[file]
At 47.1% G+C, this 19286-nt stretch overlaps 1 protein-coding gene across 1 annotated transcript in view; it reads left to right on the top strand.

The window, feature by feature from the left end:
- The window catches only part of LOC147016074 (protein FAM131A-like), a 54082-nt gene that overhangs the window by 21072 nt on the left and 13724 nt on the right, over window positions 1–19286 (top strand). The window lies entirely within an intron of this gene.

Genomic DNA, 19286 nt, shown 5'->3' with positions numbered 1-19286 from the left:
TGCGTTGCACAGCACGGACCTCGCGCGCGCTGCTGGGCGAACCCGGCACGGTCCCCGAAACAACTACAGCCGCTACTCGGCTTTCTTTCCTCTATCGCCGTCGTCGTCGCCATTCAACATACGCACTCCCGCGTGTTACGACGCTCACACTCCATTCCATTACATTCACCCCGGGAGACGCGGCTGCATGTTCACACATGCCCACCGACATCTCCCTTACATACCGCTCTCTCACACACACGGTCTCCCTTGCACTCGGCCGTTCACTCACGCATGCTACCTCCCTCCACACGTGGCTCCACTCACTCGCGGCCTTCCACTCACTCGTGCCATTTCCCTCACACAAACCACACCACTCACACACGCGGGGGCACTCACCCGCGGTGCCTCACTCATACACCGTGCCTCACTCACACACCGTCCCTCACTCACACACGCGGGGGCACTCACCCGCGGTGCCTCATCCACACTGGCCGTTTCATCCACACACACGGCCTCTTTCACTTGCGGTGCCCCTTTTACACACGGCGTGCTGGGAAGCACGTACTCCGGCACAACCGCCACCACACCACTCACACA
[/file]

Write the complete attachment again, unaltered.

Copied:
At 47.1% G+C, this 19286-nt stretch overlaps 1 protein-coding gene across 1 annotated transcript in view; it reads left to right on the top strand.

The window, feature by feature from the left end:
- The window catches only part of LOC147016074 (protein FAM131A-like), a 54082-nt gene that overhangs the window by 21072 nt on the left and 13724 nt on the right, over window positions 1–19286 (top strand). The window lies entirely within an intron of this gene.

Genomic DNA, 19286 nt, shown 5'->3' with positions numbered 1-19286 from the left:
TGCGTTGCACAGCACGGACCTCGCGCGCGCTGCTGGGCGAACCCGGCACGGTCCCCGAAACAACTACAGCCGCTACTCGGCTTTCTTTCCTCTATCGCCGTCGTCGTCGCCATTCAACATACGCACTCCCGCGTGTTACGACGCTCACACTCCATTCCATTACATTCACCCCGGGAGACGCGGCTGCATGTTCACACATGCCCACCGACATCTCCCTTACATACCGCTCTCTCACACACACGGTCTCCCTTGCACTCGGCCGTTCACTCACGCATGCTACCTCCCTCCACACGTGGCTCCACTCACTCGCGGCCTTCCACTCACTCGTGCCATTTCCCTCACACAAACCACACCACTCACACACGCGGGGGCACTCACCCGCGGTGCCTCACTCATACACCGTGCCTCACTCACACACCGTCCCTCACTCACACACGCGGGGGCACTCACCCGCGGTGCCTCATCCACACTGGCCGTTTCATCCACACACACGGCCTCTTTCACTTGCGGTGCCCCTTTTACACACGGCGTGCTGGGAAGCACGTACTCCGGCACAACCGCCACCACACCACTCACACA